• Share details about the variety of learning environments you offer, such as blended courses or programs, synchronous requirements, and online or on campus access to services.

Program Development

  • Consider multiple options to online program development, which may include initial work on individual courses or a certificate program as a pilot for full degree offerings.
  • Take a collaborative approach to working with all online program stakeholders to not only increase buy-in, but also encourage insight into enhancing the student experience.
  • Explore the reasons students are choosing your online programs, beyond “anytime, anyplace” access, as a way to differentiate your offerings.

Student-Centered Resources and Activities

  • Provide new ways for prospective students to connect with current students and alumni, through student profiles and live interactions.
  • Provide connections to career-related support activities for your students, whether they are planning to enter their first career field or are working professionals making a transition.
  • Maintain student support after recruitment in the areas they most need, including financial assistance (i.e., tuition and fees, hardware and software, Internet service)

The full report is available for download here.

Keys Issues in Teaching and Learning for 2016

2016 Key Issues in Teaching and Learning Infographic

With a broad membership of over 350 institutions spanning a variety of Carnegie classifications, states, and several countries, EDUCAUSE Learning Initiative (ELI) is well aware that there’s significant power in community. This is why, for the past six years, ELI has surveyed its higher education community to determine key issues & opportunities in post-secondary teaching & learning.

ELI surveys every year the wildly complex landscape of teaching and learning. This year, over 900 of community members selected the most pressing issues to form a final list of 15. These key issues will serve as the framework, or focal points, for all of ELI’s discussions and programming throughout 2016. Here’s a listing of the Key Issues in Teaching & Learning for 2016 Infographic.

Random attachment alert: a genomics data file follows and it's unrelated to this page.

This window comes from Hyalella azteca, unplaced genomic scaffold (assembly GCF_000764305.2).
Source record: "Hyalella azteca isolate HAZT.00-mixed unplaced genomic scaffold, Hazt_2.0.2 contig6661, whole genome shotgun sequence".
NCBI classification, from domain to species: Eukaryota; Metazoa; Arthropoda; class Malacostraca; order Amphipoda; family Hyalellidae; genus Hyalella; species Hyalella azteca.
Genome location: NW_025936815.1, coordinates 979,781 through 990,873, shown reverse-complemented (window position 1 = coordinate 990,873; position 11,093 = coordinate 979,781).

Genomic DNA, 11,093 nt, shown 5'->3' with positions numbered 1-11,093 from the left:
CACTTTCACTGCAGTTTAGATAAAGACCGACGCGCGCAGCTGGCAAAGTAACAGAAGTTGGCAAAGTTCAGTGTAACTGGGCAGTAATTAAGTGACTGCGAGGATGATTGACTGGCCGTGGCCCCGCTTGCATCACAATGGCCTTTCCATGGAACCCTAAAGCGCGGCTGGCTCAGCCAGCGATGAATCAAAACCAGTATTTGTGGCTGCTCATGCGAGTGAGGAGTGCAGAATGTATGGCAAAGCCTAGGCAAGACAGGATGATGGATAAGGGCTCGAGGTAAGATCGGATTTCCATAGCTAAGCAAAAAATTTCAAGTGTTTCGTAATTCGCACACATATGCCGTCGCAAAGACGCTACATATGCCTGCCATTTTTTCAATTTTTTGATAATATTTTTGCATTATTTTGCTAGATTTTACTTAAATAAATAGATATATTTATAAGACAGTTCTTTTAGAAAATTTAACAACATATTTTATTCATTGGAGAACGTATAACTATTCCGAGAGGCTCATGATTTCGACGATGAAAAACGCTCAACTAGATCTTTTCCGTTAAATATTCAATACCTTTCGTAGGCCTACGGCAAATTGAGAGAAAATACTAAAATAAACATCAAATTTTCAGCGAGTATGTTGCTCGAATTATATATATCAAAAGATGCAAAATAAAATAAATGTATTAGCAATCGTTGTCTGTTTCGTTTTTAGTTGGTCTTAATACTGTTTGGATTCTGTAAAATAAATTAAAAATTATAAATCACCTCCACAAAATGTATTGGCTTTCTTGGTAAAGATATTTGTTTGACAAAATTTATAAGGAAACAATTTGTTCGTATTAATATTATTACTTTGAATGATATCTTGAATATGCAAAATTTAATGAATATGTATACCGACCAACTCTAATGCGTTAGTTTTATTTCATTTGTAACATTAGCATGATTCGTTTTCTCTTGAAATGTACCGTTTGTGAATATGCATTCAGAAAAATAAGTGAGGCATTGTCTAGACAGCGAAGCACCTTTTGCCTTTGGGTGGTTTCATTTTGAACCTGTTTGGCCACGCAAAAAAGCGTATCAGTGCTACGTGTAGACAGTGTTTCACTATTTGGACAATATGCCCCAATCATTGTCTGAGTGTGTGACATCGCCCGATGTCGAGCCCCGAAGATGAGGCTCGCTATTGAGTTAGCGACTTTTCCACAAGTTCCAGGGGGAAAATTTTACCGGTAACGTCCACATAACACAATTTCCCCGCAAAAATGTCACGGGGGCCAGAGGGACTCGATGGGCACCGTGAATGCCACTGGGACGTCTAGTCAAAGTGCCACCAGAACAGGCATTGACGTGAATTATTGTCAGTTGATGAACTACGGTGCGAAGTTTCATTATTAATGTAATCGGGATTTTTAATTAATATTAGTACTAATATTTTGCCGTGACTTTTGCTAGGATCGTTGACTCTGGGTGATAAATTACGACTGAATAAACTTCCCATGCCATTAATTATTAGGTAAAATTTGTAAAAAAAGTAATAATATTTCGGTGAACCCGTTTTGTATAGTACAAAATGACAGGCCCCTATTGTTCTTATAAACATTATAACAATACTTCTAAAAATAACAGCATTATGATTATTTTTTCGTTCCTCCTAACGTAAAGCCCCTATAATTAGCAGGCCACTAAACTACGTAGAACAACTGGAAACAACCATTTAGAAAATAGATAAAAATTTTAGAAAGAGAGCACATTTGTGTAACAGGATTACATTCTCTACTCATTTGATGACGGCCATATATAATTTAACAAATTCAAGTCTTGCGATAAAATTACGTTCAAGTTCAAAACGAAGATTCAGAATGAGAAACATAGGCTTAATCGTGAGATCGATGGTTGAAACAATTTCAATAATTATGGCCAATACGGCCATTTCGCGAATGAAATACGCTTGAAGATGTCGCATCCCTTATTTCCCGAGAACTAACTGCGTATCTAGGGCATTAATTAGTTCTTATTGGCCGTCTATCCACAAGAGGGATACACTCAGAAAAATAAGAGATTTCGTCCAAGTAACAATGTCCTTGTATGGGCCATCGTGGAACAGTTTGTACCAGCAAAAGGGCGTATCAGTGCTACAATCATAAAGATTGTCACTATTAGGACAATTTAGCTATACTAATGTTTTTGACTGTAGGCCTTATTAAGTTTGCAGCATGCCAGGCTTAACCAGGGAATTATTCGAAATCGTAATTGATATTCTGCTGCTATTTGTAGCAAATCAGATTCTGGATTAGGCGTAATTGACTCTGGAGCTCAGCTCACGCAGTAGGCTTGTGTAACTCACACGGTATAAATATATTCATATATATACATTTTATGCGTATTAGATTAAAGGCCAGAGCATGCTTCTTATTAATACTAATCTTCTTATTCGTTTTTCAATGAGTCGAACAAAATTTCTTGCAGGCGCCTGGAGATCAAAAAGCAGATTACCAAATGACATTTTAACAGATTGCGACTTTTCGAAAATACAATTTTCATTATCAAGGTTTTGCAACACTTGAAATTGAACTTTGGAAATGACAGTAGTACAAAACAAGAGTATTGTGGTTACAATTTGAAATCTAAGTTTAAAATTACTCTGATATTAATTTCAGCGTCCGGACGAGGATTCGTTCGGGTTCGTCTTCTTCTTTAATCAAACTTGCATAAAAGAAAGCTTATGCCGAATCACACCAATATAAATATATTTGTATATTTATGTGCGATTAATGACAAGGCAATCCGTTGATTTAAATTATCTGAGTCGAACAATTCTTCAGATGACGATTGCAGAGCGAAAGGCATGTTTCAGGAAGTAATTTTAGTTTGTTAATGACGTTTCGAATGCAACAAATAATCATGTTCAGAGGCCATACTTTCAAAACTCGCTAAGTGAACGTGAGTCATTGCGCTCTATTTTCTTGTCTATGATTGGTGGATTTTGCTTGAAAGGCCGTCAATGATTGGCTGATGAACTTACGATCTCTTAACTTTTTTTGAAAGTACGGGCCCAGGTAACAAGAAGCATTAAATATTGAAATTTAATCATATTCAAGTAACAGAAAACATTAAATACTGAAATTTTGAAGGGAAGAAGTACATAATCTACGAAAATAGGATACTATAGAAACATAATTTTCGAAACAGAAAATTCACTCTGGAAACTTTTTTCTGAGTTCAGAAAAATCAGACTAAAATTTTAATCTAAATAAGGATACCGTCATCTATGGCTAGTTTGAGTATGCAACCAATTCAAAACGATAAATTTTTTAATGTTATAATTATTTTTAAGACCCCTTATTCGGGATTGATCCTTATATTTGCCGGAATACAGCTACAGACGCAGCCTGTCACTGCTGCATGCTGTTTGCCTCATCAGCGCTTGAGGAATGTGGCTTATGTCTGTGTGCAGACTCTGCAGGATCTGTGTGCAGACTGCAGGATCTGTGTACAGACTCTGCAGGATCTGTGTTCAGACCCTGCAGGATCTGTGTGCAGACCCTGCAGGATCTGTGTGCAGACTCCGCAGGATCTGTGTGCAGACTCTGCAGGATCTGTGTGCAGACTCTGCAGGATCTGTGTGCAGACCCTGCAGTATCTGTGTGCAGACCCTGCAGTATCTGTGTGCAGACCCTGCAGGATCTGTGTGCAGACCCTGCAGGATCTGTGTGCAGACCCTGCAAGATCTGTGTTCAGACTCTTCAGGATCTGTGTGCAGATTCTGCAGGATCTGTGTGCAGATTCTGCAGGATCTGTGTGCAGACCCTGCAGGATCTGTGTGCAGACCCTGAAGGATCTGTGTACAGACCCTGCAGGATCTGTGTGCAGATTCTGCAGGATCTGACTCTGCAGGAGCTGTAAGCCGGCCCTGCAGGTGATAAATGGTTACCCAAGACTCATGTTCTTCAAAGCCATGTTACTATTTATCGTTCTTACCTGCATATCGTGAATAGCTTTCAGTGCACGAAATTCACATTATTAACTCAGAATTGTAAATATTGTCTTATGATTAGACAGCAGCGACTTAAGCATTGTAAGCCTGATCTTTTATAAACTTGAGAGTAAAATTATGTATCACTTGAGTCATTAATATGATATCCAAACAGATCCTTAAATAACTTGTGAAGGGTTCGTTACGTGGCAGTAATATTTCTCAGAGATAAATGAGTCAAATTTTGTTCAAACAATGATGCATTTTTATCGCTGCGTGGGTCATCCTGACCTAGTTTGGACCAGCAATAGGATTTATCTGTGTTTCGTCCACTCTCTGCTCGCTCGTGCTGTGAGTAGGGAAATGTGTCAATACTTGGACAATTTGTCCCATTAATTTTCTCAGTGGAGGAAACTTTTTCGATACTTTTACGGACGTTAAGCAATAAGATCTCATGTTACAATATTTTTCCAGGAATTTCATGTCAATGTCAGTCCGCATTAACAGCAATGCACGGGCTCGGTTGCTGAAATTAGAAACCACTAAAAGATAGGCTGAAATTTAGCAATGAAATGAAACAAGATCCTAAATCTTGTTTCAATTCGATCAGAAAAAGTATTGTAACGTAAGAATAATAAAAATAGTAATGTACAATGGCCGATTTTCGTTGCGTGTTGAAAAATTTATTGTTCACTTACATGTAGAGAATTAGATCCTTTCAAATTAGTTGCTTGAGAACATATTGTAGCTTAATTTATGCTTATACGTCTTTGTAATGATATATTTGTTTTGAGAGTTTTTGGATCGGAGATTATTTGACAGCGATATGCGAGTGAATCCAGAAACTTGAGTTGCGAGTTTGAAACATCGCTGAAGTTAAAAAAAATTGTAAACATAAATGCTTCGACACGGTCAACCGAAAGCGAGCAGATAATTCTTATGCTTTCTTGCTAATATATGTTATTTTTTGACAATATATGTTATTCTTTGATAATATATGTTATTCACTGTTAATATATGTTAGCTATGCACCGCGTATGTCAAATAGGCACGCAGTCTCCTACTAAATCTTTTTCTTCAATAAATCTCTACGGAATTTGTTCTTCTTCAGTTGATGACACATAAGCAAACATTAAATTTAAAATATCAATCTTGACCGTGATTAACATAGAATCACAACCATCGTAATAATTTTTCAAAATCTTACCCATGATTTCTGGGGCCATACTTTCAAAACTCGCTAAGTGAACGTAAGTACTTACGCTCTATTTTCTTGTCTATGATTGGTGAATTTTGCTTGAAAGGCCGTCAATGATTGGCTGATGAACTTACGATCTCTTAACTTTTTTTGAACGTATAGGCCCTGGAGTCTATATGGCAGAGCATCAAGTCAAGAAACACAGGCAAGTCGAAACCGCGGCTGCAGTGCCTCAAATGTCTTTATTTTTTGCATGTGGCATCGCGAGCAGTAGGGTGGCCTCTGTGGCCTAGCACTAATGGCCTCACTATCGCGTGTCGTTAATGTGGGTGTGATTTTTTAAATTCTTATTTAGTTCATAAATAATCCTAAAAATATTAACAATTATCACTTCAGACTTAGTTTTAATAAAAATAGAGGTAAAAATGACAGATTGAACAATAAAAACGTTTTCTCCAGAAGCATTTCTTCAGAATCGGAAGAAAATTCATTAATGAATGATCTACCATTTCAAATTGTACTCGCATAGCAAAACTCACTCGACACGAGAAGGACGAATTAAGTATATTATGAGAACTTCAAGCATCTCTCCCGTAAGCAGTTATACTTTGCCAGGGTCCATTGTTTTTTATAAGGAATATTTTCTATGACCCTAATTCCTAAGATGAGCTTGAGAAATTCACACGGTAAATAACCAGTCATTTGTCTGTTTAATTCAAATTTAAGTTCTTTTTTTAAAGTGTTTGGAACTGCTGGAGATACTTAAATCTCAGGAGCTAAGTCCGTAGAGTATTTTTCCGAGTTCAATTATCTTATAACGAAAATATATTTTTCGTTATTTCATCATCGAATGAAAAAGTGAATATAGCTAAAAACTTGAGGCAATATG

1. Academic Transformation
  2. Faculty Development
  3. Assessment of Learning
  4. Online and Blended Learning
  5. Learning Analytics
  6. Learning Space Design
  7. Accessibility & Universal Design for Learning
  8. Open Educational Resources & Content
  9. Working with Emerging Technology
  10. Next Gen Digital Learning Environments (NGDLE) & Services
  11. Digital & Informational Literacies
  12. Adaptive Learning
  13. Mobile Learning
  14. Evaluating Tech-Based Instructional Innovations
  15. Evolution of the Profession

The high-resolution infographic is available here via Educause.

Latest Trends in Educational Technology Use Identified in 2016 Horizon Report

2016 Horizon Report

The New Media Consortium (NMC) and EDUCAUSE Learning Initiative (ELI) have jointly released the NMC Horizon Report > 2016 Higher Education Edition. This 13th edition describes annual findings from the NMC Horizon Project, an ongoing research project designed to identify and describe emerging technologies likely to have an impact on learning, teaching, and creative inquiry in higher education.